As a librarian and a web designer, I can certainly relate. But increasingly, based on what I'm hearing at various meetings around the region, the budget itself isn't the real issue - it's staff and time. Either libraries have a staff member who knows how to maintain a website but doesn't have the time to do it, or they have someone willing and able time-wise, but who doesn't have the actual skills necessary to maintain a good website.
What librarians I know keep asking for (in desperation, in some cases), is an easy and quick way to update content on their website.
They don't necessarily want to outsource, don't want to heap all the responsibility onto one staff member, and also don't want to spread around responsibility (because that usually diminishes the quality and coherentness of the site).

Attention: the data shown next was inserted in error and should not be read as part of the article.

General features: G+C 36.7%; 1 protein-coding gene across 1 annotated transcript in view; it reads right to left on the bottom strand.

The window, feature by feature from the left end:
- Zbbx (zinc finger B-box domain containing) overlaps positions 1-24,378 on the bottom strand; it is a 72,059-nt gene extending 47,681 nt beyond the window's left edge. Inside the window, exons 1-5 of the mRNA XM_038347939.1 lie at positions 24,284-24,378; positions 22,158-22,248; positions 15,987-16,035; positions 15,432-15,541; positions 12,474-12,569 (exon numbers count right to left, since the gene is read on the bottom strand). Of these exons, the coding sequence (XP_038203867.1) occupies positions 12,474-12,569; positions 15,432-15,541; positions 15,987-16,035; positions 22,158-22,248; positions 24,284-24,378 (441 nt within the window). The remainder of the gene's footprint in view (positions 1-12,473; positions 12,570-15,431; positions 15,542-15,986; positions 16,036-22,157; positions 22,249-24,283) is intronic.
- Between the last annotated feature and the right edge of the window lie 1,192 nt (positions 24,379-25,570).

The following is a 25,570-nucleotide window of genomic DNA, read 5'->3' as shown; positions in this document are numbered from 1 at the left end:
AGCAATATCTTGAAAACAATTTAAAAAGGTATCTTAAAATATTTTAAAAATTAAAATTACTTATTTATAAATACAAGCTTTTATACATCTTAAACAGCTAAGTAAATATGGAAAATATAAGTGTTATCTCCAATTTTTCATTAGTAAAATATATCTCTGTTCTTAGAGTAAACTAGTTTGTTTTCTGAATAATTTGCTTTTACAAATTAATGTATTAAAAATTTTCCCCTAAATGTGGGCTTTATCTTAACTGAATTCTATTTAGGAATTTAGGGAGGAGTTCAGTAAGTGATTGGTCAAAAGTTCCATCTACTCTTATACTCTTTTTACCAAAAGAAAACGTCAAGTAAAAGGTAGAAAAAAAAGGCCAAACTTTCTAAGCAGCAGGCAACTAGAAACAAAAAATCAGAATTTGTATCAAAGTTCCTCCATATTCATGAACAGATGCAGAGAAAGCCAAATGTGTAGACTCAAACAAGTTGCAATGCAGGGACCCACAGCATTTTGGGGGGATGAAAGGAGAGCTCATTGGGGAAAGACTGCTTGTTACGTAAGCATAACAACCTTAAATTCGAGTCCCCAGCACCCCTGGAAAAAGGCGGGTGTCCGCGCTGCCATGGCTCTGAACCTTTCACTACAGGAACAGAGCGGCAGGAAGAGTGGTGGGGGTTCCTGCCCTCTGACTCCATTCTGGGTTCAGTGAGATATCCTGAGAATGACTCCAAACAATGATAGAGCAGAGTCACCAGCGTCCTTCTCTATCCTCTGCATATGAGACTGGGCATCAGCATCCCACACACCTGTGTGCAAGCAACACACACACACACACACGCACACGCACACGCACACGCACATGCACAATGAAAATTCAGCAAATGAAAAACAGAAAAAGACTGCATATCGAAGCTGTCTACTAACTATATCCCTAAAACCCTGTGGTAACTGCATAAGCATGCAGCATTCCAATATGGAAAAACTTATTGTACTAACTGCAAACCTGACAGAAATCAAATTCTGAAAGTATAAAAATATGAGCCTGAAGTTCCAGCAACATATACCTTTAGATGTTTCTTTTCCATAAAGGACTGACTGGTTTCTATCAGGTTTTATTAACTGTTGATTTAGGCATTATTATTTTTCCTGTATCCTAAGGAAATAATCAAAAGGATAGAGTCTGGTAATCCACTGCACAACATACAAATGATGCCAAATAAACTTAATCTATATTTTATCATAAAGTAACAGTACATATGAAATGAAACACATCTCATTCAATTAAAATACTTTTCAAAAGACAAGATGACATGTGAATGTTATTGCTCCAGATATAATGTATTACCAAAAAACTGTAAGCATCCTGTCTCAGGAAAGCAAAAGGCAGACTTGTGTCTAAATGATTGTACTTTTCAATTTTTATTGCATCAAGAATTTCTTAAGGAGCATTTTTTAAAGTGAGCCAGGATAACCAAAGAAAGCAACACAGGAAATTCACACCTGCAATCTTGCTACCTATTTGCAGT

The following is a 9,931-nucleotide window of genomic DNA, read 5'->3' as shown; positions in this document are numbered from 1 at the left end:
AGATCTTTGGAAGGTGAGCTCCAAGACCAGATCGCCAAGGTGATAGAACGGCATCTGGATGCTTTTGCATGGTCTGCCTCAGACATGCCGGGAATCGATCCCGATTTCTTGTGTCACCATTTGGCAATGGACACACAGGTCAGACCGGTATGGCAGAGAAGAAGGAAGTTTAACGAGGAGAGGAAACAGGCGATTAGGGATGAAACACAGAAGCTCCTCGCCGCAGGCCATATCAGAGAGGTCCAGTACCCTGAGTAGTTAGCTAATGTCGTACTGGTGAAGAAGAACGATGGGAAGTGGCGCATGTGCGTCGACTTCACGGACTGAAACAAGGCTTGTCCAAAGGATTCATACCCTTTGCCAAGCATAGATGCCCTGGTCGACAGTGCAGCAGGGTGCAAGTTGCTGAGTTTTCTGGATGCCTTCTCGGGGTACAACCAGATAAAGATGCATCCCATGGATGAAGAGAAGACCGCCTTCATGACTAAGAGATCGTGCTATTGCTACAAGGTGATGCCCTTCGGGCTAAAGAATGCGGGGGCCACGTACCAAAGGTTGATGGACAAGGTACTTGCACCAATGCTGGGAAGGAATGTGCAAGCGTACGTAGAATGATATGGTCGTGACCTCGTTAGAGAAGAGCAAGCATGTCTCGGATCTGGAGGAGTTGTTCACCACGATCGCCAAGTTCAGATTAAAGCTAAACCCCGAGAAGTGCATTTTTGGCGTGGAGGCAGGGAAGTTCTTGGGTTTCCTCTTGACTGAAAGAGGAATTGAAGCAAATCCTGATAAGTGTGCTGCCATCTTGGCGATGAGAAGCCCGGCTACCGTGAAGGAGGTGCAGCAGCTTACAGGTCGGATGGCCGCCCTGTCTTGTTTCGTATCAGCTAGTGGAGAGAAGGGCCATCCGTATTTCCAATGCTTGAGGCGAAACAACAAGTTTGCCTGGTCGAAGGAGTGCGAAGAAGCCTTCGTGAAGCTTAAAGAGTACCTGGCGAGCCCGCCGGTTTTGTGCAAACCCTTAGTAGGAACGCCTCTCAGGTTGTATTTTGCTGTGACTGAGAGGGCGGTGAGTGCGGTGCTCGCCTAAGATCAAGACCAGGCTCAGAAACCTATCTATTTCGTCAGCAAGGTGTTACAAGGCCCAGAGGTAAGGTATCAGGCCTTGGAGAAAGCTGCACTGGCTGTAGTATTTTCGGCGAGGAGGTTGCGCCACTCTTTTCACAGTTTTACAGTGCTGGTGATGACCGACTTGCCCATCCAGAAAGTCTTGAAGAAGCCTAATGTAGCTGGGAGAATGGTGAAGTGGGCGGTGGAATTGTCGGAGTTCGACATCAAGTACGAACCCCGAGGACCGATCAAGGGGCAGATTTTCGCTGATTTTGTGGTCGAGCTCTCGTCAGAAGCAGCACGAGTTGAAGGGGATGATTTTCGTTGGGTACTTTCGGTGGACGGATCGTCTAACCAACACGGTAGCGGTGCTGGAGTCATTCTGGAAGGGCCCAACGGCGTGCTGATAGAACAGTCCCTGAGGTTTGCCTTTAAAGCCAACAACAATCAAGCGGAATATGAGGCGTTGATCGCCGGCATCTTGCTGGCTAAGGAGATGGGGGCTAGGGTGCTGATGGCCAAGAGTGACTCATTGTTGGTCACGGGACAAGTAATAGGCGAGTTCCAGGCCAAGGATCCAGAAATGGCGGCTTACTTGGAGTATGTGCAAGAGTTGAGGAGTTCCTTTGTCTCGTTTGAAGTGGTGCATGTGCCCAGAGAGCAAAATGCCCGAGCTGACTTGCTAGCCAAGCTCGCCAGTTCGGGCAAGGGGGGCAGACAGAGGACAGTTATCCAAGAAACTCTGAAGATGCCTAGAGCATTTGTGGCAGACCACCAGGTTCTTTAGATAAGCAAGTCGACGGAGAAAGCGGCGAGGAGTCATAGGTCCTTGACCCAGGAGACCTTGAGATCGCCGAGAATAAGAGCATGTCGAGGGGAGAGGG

Joomla and Drupal keep getting talked about, as do blog software like WordPress. There's a growing buzz about Scriblio too, but no one seems to know enough about it to view it as anything but a distant glimmer. Libraries in my consortium are considering moving from Frontpage to Dreamweaver, which seems to me to be more of a lateral move than an actual improvement.tools like
All of these have a learning curve, plus time and effort to migrate/recreate the existing website. Which I think is acceptable, if the library knew that maintenance, once there, will not require a great deal of knowledge or time.
Library 2.0 tools are great, as they save the patron's time and let them get a better web experience without requiring a lot of web-savviness. But saving patrons effort usually means the library is doing more work, and a lot of us, again, don't have the time or skill to integrate these tools into our websites.
And this is just websites - online catalogs are a whole different story.
Errg. A solution? Anybody?